This is a port of my 2017 tutorial from GameBanana, slightly edited there and there. Hopefully, I’ll start a mapping series if this gains enough attention.
With sophisticated map editing tools, compilers and source ports which have increased limits, Quake mapping has never been sweeter.
To start making maps for Quake, you need:
A Quake WAD: Q.wad at Quaddicted
A map editor: J.A.C.K.
Other map editors are: Trenchbroom | QuArK | gtkRadiant
A Quake FGD: Quake456 or use the one that came with J.A.C.K.
A set of modern compilers: TyrUtils-ericw
Since I’ve never used Trenchbroom nor gtkRadiant, and QuArK is user-hostile for you beginners (it’s UH in general), the tutorial will explain creating a map with J.A.C.K.
There are other map editors and it’s your choice. I’ve used J.A.C.K. the most, QuArK is extremely customisable but clunky, Trenchbroom has some neat features which J.A.C.K. doesn’t have etc.
Just avoid using ancient software if you want to do ‘serious’ mapping.
| INSTALLATION & SETUP |
When you open the J.A.C.K. installer, make sure to choose an installation directory that is NOT Program Files or Program Files (x86). Windows will hate it when J.A.C.K. tries to write its configuration files to its directory otherwise.
You will be asked your Quake directory at some point. If you have Half-Life, Quake 2 or the other games mentioned there, you can freely write their paths as well.
After J.A.C.K. is done installing, we will have to do some preparations first. This isn’t mandatory, but it helps with your workflow, especially if this is your first time mapping.
(I’ve seen people placing their map files on the desktop, and I think that’s HORRIBLY DISGUSTING, don’t do that)
| FILES AND FOLDERS |
I suggest you create a new folder, e.g. your documents. Call it Quake.
Somewhere in my E:/ drive, I have a Workfolders folder, and my Quake work folder is in there. It’s a hierarchy.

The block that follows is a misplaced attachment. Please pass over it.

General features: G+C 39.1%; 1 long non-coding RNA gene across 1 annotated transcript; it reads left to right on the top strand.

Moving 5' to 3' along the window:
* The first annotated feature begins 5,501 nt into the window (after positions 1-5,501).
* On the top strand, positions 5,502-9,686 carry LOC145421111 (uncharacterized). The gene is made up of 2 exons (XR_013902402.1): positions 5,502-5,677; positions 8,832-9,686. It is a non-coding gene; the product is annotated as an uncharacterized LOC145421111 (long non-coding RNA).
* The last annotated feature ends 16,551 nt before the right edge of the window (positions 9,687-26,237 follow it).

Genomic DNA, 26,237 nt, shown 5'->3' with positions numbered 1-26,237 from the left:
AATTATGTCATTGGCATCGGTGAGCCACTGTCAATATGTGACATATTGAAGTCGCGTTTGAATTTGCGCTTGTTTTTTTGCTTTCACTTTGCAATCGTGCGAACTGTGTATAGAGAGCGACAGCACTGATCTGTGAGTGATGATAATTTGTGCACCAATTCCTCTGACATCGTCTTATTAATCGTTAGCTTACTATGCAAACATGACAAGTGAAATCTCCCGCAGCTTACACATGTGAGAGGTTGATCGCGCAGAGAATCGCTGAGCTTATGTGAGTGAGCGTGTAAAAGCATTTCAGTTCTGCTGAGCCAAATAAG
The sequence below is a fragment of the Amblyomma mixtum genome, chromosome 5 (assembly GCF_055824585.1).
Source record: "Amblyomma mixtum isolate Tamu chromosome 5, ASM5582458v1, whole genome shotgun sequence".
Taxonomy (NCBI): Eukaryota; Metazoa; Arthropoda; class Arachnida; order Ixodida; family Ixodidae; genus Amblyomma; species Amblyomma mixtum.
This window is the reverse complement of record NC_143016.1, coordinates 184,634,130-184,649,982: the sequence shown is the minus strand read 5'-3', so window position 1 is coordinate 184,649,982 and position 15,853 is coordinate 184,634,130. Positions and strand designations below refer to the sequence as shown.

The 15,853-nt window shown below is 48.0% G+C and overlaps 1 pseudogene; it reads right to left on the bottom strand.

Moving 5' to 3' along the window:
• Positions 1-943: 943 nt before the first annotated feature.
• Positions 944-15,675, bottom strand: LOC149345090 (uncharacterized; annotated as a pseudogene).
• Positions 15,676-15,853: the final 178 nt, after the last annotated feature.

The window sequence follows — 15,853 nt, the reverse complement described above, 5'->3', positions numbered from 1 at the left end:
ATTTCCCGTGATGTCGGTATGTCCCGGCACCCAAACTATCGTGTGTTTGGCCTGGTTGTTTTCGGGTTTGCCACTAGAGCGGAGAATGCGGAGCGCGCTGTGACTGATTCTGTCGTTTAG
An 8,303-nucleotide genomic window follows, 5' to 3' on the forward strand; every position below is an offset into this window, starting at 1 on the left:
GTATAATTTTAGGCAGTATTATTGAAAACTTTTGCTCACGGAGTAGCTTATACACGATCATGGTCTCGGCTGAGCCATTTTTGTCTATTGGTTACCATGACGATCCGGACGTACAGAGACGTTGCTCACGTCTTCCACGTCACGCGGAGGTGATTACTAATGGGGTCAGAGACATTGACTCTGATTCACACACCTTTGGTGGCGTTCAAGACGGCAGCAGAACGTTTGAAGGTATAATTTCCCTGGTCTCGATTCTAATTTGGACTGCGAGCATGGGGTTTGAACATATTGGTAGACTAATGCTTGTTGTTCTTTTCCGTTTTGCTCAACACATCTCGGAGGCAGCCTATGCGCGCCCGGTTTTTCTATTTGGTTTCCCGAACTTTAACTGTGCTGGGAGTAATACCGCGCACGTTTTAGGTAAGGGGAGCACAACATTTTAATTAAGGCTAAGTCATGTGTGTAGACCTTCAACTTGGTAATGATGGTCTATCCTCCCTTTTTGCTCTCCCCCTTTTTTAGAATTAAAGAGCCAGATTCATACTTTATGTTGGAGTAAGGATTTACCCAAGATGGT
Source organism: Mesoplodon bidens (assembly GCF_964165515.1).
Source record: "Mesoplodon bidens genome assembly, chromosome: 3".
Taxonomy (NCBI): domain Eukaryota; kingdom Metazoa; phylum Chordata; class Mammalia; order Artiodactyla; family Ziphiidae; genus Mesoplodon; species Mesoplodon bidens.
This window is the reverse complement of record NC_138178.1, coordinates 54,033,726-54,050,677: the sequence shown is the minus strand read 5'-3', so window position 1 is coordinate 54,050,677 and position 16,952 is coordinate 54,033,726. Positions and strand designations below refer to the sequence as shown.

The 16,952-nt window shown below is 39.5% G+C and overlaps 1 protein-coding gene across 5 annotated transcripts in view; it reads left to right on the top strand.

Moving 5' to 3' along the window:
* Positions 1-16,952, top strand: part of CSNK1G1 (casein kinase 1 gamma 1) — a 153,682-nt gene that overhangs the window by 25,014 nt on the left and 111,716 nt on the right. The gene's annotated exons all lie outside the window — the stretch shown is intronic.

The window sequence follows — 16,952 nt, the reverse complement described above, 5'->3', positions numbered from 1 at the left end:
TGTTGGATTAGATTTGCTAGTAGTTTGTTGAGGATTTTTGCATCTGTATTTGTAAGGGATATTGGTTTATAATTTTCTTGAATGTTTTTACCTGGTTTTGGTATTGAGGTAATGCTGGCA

This will basically be like a deposit for your files. Sort of like a storage area for most of your work files.
This is fairly clean, you’d say.
This is probably what will collect after a few years:
After you’ve done that, I’d suggest you to also make a new folder where you will save your map files.
When you press the Save button in J.A.C.K., it will generate a .jmf file, and it has to go somewhere.
An example of such folder is depicted in the screenshot above.
You don’t need to do it exactly like I did, I’m only giving you an idea how to keep it organised and tidy. :3
Now, we need the Quake WAD file, which I listed at the beginning of the tutorial. I have it installed right here:
(Don’t worry! The WAD file doesn’t have to be in the Quake game folder. Quake textures are stored in the BSP files, whereas mappers can extract those textures and use them)
The WAD file basically provides textures for the map editor to work with. There are special texture types, but I’ll discuss those much later on.
Next, we need a Quake FGD. You can use the one provided with J.A.C.K., you can use my custom one, as long as it’s compatible with the map editor.
After downloading the FGD, you can drop it somewhere like this:
And, lastly, you’ll need TyrUtils.
They’re very important. They convert the raw map data into a (readable by the game) .bsp format, as well as doing some visibility calculations and lightmaps. Think of your map file as a recipe. The compilers (TyrUtils) are the (robotic) cooks, and they will bake something according to the recipe, so you gotta make sure the recipe is good.